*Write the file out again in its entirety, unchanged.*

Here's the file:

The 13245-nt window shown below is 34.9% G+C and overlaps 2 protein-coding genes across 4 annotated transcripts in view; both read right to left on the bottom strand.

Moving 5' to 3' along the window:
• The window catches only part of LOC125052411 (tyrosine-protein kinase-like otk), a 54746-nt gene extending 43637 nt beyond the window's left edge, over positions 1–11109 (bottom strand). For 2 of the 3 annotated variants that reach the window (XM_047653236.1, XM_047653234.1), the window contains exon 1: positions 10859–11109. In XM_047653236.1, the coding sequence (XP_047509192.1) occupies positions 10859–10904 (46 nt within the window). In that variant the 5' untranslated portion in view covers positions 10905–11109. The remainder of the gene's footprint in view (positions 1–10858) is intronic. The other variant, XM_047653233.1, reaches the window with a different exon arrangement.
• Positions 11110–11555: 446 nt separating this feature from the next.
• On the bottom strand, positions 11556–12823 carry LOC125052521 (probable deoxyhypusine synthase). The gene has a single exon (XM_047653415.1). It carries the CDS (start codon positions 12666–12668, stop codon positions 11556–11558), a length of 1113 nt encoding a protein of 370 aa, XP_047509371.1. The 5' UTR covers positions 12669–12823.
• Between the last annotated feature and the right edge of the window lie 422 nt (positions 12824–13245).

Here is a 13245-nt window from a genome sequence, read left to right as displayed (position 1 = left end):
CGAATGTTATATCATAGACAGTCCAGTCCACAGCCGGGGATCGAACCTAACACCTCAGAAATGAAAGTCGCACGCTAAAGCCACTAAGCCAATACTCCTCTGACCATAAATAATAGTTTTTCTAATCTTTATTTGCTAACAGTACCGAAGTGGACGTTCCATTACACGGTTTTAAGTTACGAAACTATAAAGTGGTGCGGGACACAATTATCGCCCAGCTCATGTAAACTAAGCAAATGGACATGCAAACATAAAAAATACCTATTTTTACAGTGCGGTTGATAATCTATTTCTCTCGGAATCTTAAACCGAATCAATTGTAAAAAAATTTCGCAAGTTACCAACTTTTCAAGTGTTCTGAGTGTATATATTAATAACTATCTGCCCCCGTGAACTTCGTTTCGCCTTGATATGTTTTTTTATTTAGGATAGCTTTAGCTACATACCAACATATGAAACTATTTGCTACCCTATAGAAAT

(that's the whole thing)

The 13245-nt window shown below is 34.9% G+C and overlaps 2 protein-coding genes across 4 annotated transcripts in view; both read right to left on the bottom strand.

Moving 5' to 3' along the window:
• The window catches only part of LOC125052411 (tyrosine-protein kinase-like otk), a 54746-nt gene extending 43637 nt beyond the window's left edge, over positions 1–11109 (bottom strand). For 2 of the 3 annotated variants that reach the window (XM_047653236.1, XM_047653234.1), the window contains exon 1: positions 10859–11109. In XM_047653236.1, the coding sequence (XP_047509192.1) occupies positions 10859–10904 (46 nt within the window). In that variant the 5' untranslated portion in view covers positions 10905–11109. The remainder of the gene's footprint in view (positions 1–10858) is intronic. The other variant, XM_047653233.1, reaches the window with a different exon arrangement.
• Positions 11110–11555: 446 nt separating this feature from the next.
• On the bottom strand, positions 11556–12823 carry LOC125052521 (probable deoxyhypusine synthase). The gene has a single exon (XM_047653415.1). It carries the CDS (start codon positions 12666–12668, stop codon positions 11556–11558), a length of 1113 nt encoding a protein of 370 aa, XP_047509371.1. The 5' UTR covers positions 12669–12823.
• Between the last annotated feature and the right edge of the window lie 422 nt (positions 12824–13245).

Here is a 13245-nt window from a genome sequence, read left to right as displayed (position 1 = left end):
CGAATGTTATATCATAGACAGTCCAGTCCACAGCCGGGGATCGAACCTAACACCTCAGAAATGAAAGTCGCACGCTAAAGCCACTAAGCCAATACTCCTCTGACCATAAATAATAGTTTTTCTAATCTTTATTTGCTAACAGTACCGAAGTGGACGTTCCATTACACGGTTTTAAGTTACGAAACTATAAAGTGGTGCGGGACACAATTATCGCCCAGCTCATGTAAACTAAGCAAATGGACATGCAAACATAAAAAATACCTATTTTTACAGTGCGGTTGATAATCTATTTCTCTCGGAATCTTAAACCGAATCAATTGTAAAAAAATTTCGCAAGTTACCAACTTTTCAAGTGTTCTGAGTGTATATATTAATAACTATCTGCCCCCGTGAACTTCGTTTCGCCTTGATATGTTTTTTTATTTAGGATAGCTTTAGCTACATACCAACATATGAAACTATTTGCTACCCTATAGAAAT